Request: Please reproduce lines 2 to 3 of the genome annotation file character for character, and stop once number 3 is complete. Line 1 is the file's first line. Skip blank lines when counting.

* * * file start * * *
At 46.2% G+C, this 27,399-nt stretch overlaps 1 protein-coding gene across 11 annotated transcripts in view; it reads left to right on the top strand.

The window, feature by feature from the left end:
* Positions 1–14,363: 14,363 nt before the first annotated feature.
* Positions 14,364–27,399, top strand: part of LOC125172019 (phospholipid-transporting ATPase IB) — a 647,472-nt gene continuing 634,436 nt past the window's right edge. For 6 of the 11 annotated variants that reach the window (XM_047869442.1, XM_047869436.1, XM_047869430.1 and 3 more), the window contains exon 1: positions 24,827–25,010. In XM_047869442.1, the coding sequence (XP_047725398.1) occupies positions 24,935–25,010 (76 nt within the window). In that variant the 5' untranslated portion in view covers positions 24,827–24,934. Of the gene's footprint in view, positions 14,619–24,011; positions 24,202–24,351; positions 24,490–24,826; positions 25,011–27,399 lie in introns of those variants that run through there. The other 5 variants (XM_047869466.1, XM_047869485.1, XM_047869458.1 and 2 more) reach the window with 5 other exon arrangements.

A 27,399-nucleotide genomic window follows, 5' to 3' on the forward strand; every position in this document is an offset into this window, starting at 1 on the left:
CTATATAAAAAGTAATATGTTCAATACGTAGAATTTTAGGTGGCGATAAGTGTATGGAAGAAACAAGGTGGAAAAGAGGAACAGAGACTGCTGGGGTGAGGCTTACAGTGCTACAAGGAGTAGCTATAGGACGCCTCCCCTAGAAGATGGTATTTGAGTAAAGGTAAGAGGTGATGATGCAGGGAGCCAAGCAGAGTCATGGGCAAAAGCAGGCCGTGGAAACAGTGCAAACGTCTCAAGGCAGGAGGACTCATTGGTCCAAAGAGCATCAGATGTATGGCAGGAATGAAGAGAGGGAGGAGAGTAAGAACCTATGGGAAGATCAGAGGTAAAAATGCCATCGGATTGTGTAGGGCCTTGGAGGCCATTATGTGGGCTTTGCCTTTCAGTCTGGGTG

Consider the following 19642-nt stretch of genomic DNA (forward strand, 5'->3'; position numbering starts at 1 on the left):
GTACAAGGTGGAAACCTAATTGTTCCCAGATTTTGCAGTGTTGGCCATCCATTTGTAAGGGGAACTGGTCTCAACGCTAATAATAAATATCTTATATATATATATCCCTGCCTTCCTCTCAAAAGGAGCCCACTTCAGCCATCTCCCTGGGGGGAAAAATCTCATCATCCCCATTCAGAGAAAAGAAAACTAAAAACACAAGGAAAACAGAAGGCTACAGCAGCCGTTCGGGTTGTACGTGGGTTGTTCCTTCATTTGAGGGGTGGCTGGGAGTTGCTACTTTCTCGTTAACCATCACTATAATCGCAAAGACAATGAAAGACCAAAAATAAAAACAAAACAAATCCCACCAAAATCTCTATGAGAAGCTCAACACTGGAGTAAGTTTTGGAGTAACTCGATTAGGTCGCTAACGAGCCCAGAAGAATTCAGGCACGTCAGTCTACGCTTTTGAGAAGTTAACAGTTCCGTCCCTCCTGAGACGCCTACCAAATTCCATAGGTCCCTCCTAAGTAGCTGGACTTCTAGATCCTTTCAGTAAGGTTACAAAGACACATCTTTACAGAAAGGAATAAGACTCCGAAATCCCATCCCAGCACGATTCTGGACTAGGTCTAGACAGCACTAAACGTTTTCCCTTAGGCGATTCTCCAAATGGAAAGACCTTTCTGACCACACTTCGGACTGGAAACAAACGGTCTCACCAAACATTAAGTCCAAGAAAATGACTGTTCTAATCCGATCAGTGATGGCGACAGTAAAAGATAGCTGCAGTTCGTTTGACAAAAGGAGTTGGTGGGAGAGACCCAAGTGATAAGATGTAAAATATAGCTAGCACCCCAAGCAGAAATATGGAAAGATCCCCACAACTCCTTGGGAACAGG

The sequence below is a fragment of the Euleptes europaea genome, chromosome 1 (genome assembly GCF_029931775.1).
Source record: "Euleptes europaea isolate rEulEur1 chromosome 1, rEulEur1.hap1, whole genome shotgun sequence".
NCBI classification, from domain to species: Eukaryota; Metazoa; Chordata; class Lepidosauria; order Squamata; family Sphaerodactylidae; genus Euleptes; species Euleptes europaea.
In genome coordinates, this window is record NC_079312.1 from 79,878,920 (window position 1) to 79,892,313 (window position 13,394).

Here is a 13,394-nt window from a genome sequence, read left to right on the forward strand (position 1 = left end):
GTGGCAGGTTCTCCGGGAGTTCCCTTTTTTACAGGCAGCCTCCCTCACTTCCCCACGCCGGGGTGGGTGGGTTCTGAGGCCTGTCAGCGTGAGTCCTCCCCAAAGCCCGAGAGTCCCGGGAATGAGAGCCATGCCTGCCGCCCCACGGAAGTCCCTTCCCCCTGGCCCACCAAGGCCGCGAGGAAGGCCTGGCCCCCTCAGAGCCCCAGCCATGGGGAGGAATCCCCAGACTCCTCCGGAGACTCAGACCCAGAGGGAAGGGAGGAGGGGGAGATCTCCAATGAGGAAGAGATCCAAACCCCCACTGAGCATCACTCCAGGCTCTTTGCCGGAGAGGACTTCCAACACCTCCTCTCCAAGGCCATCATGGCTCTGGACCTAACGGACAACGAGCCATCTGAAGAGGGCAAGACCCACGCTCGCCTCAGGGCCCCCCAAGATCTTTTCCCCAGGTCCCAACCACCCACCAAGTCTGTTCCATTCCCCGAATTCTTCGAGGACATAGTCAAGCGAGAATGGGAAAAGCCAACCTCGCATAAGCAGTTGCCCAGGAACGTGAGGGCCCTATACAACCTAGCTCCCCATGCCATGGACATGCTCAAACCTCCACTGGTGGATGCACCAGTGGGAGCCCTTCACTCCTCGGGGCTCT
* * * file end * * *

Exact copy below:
The window, feature by feature from the left end:
* Positions 1–14,363: 14,363 nt before the first annotated feature.